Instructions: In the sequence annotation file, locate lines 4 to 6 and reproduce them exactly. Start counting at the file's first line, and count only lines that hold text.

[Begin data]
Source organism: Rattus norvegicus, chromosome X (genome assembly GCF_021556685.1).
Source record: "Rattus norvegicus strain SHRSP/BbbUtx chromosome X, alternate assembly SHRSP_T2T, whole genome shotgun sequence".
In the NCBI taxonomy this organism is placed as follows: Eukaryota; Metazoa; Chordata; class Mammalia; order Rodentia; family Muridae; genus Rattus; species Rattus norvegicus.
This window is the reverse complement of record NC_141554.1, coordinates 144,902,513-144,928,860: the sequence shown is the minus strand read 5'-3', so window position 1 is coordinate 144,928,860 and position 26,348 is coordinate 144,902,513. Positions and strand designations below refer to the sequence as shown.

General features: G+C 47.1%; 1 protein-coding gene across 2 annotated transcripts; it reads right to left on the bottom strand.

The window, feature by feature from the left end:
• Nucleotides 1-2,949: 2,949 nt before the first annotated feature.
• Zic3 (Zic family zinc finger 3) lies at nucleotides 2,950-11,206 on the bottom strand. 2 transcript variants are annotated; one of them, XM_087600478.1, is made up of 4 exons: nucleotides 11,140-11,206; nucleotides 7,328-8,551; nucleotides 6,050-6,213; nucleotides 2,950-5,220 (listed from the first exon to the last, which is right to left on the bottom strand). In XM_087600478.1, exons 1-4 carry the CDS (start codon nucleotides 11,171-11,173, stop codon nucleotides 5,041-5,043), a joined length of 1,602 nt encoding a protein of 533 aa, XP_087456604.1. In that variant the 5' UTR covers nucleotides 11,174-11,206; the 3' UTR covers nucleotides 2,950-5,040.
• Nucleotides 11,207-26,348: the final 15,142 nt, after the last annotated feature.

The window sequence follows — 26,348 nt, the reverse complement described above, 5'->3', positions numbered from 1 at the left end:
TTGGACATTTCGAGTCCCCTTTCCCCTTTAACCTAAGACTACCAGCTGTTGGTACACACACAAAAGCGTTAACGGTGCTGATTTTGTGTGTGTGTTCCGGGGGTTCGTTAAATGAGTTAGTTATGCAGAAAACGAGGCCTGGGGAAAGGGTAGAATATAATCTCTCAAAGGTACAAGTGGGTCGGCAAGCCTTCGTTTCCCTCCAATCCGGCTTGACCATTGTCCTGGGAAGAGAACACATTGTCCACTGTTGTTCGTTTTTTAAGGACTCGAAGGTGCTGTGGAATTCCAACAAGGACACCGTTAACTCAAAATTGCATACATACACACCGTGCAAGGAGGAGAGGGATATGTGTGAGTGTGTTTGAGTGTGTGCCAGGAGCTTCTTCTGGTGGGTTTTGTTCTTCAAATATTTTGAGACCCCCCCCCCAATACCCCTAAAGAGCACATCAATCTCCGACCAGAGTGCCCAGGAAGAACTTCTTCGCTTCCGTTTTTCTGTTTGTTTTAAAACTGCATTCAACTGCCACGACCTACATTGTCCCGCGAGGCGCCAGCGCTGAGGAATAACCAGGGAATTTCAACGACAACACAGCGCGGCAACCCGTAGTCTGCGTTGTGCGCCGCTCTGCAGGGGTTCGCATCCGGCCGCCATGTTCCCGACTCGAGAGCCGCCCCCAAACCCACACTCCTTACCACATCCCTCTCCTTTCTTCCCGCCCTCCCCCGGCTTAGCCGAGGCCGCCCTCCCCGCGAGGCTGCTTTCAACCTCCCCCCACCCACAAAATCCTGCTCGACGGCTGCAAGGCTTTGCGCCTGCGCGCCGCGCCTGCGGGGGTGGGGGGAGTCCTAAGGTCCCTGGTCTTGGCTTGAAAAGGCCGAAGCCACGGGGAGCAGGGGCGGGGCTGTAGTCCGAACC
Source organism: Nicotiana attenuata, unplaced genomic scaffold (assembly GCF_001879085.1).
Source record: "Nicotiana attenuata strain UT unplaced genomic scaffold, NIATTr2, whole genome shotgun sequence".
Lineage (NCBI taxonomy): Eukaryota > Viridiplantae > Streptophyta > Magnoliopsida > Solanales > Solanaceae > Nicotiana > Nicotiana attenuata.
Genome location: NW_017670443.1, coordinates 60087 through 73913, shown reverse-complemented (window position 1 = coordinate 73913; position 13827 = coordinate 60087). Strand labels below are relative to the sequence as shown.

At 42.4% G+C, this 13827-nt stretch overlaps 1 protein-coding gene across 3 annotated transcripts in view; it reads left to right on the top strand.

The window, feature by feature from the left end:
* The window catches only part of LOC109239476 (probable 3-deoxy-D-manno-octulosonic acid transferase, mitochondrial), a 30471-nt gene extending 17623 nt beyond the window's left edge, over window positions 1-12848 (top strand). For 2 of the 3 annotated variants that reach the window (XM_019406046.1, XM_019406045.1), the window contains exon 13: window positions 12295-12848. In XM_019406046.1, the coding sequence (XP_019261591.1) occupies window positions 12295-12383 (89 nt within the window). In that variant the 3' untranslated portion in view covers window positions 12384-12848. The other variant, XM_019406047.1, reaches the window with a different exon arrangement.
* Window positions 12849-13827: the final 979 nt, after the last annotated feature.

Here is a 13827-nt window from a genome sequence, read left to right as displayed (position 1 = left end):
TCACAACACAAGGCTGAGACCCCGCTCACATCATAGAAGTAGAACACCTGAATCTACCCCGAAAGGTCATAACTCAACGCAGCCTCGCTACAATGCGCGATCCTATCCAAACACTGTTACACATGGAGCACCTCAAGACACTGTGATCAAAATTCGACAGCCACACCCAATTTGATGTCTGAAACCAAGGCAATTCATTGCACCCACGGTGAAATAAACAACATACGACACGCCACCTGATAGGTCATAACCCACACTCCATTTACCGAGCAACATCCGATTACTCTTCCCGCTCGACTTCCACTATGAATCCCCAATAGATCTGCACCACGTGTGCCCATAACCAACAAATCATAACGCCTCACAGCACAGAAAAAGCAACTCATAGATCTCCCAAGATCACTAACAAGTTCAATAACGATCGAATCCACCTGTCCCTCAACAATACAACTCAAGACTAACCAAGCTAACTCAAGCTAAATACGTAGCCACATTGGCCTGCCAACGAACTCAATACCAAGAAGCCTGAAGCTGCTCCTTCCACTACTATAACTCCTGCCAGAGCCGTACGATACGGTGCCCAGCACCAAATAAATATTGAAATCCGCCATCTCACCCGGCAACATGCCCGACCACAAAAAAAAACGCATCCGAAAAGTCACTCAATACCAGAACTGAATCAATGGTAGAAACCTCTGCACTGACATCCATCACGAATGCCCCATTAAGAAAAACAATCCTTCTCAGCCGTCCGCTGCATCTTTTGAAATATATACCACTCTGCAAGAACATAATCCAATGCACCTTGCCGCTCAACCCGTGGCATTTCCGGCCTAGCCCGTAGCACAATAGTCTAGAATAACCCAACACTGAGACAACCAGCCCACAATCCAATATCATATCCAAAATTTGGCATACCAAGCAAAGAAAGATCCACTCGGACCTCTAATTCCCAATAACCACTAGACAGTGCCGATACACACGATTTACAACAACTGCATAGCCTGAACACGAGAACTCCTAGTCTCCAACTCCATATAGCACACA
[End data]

This window is the reverse complement of record NC_141554.1, coordinates 144,902,513-144,928,860: the sequence shown is the minus strand read 5'-3', so window position 1 is coordinate 144,928,860 and position 26,348 is coordinate 144,902,513. Positions and strand designations below refer to the sequence as shown.

General features: G+C 47.1%; 1 protein-coding gene across 2 annotated transcripts; it reads right to left on the bottom strand.

The window, feature by feature from the left end: